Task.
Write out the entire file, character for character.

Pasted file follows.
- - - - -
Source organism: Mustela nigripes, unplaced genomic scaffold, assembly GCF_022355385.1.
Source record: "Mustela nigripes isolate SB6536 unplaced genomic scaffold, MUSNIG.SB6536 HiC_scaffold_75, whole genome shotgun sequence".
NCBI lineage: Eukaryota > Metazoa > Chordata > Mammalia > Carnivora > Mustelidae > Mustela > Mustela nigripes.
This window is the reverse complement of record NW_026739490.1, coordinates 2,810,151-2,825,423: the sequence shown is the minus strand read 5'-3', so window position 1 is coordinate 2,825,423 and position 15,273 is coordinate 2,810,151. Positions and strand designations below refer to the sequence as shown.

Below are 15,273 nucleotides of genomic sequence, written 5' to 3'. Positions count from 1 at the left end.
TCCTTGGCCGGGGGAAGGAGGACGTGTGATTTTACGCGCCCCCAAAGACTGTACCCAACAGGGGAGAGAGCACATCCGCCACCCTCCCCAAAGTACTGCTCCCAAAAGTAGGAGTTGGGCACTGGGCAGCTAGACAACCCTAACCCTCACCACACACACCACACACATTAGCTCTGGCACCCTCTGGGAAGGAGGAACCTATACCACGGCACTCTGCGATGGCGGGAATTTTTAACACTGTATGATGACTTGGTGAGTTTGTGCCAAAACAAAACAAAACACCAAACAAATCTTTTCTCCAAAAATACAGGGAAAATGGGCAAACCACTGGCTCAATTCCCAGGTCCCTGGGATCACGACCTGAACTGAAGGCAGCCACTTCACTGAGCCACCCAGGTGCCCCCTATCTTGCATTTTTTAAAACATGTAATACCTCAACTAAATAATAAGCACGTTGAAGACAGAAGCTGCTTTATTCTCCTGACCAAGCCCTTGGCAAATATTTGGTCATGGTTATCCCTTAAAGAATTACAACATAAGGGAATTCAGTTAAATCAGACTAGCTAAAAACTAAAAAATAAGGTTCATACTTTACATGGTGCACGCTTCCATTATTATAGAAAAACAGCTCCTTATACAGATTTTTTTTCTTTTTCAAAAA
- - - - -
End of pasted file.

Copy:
Source organism: Mustela nigripes, unplaced genomic scaffold, assembly GCF_022355385.1.
Source record: "Mustela nigripes isolate SB6536 unplaced genomic scaffold, MUSNIG.SB6536 HiC_scaffold_75, whole genome shotgun sequence".
NCBI lineage: Eukaryota > Metazoa > Chordata > Mammalia > Carnivora > Mustelidae > Mustela > Mustela nigripes.
This window is the reverse complement of record NW_026739490.1, coordinates 2,810,151-2,825,423: the sequence shown is the minus strand read 5'-3', so window position 1 is coordinate 2,825,423 and position 15,273 is coordinate 2,810,151. Positions and strand designations below refer to the sequence as shown.

Below are 15,273 nucleotides of genomic sequence, written 5' to 3'. Positions count from 1 at the left end.
TCCTTGGCCGGGGGAAGGAGGACGTGTGATTTTACGCGCCCCCAAAGACTGTACCCAACAGGGGAGAGAGCACATCCGCCACCCTCCCCAAAGTACTGCTCCCAAAAGTAGGAGTTGGGCACTGGGCAGCTAGACAACCCTAACCCTCACCACACACACCACACACATTAGCTCTGGCACCCTCTGGGAAGGAGGAACCTATACCACGGCACTCTGCGATGGCGGGAATTTTTAACACTGTATGATGACTTGGTGAGTTTGTGCCAAAACAAAACAAAACACCAAACAAATCTTTTCTCCAAAAATACAGGGAAAATGGGCAAACCACTGGCTCAATTCCCAGGTCCCTGGGATCACGACCTGAACTGAAGGCAGCCACTTCACTGAGCCACCCAGGTGCCCCCTATCTTGCATTTTTTAAAACATGTAATACCTCAACTAAATAATAAGCACGTTGAAGACAGAAGCTGCTTTATTCTCCTGACCAAGCCCTTGGCAAATATTTGGTCATGGTTATCCCTTAAAGAATTACAACATAAGGGAATTCAGTTAAATCAGACTAGCTAAAAACTAAAAAATAAGGTTCATACTTTACATGGTGCACGCTTCCATTATTATAGAAAAACAGCTCCTTATACAGATTTTTTTTCTTTTTCAAAAA